Simultaneous painting of three genomes in hexaploid wheat by BAC-FISH.Genome. 2004 Oct; 47(5):979-87.G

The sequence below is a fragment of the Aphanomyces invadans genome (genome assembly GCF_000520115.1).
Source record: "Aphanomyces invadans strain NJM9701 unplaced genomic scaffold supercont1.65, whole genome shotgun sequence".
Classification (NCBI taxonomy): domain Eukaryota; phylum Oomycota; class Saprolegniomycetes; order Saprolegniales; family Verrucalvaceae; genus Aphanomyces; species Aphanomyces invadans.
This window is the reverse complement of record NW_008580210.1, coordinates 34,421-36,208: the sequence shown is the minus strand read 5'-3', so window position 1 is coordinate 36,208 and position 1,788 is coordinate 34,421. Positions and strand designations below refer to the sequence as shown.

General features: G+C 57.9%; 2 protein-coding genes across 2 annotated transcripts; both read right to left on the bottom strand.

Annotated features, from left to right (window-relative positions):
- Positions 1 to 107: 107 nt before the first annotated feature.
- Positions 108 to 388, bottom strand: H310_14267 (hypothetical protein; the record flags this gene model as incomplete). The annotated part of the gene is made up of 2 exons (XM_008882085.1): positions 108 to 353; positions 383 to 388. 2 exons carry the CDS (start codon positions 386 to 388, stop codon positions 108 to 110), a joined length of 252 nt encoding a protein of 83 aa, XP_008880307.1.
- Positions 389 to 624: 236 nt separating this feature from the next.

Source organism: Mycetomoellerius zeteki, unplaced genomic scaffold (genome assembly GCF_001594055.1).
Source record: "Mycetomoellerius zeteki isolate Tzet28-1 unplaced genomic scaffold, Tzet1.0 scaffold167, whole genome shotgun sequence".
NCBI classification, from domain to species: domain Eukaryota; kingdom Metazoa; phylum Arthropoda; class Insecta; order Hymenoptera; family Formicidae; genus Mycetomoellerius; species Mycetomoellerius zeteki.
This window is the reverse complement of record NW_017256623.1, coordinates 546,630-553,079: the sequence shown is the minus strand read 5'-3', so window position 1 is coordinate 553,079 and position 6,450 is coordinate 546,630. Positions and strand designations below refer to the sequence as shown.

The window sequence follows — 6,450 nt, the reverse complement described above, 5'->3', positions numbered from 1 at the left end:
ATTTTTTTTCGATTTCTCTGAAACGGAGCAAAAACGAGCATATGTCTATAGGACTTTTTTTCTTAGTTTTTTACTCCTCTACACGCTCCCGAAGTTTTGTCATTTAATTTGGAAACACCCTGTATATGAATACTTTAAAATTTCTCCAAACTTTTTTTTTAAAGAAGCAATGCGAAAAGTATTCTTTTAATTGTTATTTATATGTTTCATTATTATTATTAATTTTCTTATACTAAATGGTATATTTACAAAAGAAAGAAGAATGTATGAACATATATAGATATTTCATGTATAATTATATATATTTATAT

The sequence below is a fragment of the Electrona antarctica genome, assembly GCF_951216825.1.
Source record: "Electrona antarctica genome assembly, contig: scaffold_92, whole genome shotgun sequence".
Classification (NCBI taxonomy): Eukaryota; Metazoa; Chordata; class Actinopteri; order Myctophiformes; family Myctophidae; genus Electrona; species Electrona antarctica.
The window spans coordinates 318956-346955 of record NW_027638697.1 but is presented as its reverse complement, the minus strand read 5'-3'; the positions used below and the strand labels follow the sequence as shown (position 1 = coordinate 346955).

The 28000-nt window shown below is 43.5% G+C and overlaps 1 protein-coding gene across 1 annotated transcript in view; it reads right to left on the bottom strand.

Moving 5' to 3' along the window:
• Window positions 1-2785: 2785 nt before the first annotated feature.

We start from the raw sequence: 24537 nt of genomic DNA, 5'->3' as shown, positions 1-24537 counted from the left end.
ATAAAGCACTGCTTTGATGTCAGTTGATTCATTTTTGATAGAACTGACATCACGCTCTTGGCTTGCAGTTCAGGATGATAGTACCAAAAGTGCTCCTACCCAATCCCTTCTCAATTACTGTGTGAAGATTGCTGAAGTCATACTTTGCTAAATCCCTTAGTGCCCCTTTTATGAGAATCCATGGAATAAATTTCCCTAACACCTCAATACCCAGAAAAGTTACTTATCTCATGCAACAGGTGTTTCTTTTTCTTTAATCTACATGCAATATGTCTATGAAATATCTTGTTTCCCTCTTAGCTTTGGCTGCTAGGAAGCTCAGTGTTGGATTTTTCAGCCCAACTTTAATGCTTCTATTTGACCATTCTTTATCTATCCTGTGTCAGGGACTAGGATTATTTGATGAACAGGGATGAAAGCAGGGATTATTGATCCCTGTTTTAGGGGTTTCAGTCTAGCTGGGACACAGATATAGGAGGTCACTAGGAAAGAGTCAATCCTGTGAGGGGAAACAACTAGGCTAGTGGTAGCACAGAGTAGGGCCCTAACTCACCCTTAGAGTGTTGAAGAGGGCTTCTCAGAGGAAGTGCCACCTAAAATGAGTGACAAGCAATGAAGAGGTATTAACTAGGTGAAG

Fluorescence in situ hybridization (FISH) is widely used in the physical mapping of genes and chromosome landmarks in plants and animals. Bacterial artificial chromosomes (BACs) contain large inserts, making them amenable for FISH mapping. In our BAC-FISH experiments, we selected 56 restriction fragment length polymorphism (RFLP)-locus-specific BAC clones from the libraries of Triticum monococcum and Aegilops tauschii, which are the A- and D-genome donors of wheat (Triticum aestivum, 2n = 6x = 42), respectively. The BAC clone 676D4 from the T. monococcum library contains a dispersed repeat that preferentially hybridizes to A-genome chromosomes, and two BAC clones, 9I10 and 9M13, from the Ae. tauschii library contain a dispersed repeat that preferentially hybridizes to the D-genome chromosomes. These repeats are useful in simultaneously discriminating the three different genomes in hexaploid wheat, and in identifying intergenomic translocations in wheat or between wheat and alien chromosomes. Sequencing results show that both of these repeats are transposable elements, indicating the importance of transposable elements, especially retrotransposons, in the genome evolution of wheat.